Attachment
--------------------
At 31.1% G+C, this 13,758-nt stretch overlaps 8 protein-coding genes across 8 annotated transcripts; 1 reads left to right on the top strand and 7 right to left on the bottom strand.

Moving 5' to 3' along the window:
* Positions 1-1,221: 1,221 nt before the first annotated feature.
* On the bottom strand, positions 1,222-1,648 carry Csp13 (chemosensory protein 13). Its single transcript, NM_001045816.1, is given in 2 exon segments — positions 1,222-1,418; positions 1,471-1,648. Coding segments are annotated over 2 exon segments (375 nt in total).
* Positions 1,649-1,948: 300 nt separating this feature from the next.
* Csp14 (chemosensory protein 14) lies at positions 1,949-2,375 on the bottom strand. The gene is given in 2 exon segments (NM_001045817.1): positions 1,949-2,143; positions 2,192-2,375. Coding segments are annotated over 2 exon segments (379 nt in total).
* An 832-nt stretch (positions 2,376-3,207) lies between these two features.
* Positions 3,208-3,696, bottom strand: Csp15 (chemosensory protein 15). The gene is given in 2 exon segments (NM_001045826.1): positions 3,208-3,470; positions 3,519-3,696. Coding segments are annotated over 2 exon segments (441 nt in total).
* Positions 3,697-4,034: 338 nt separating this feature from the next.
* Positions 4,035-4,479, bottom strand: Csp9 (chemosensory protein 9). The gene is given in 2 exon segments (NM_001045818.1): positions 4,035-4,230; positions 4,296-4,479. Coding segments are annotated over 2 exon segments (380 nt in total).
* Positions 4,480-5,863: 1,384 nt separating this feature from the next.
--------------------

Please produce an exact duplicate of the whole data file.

At 31.1% G+C, this 13,758-nt stretch overlaps 8 protein-coding genes across 8 annotated transcripts; 1 reads left to right on the top strand and 7 right to left on the bottom strand.

Moving 5' to 3' along the window:
* Positions 1-1,221: 1,221 nt before the first annotated feature.
* On the bottom strand, positions 1,222-1,648 carry Csp13 (chemosensory protein 13). Its single transcript, NM_001045816.1, is given in 2 exon segments — positions 1,222-1,418; positions 1,471-1,648. Coding segments are annotated over 2 exon segments (375 nt in total).
* Positions 1,649-1,948: 300 nt separating this feature from the next.
* Csp14 (chemosensory protein 14) lies at positions 1,949-2,375 on the bottom strand. The gene is given in 2 exon segments (NM_001045817.1): positions 1,949-2,143; positions 2,192-2,375. Coding segments are annotated over 2 exon segments (379 nt in total).
* An 832-nt stretch (positions 2,376-3,207) lies between these two features.
* Positions 3,208-3,696, bottom strand: Csp15 (chemosensory protein 15). The gene is given in 2 exon segments (NM_001045826.1): positions 3,208-3,470; positions 3,519-3,696. Coding segments are annotated over 2 exon segments (441 nt in total).
* Positions 3,697-4,034: 338 nt separating this feature from the next.
* Positions 4,035-4,479, bottom strand: Csp9 (chemosensory protein 9). The gene is given in 2 exon segments (NM_001045818.1): positions 4,035-4,230; positions 4,296-4,479. Coding segments are annotated over 2 exon segments (380 nt in total).
* Positions 4,480-5,863: 1,384 nt separating this feature from the next.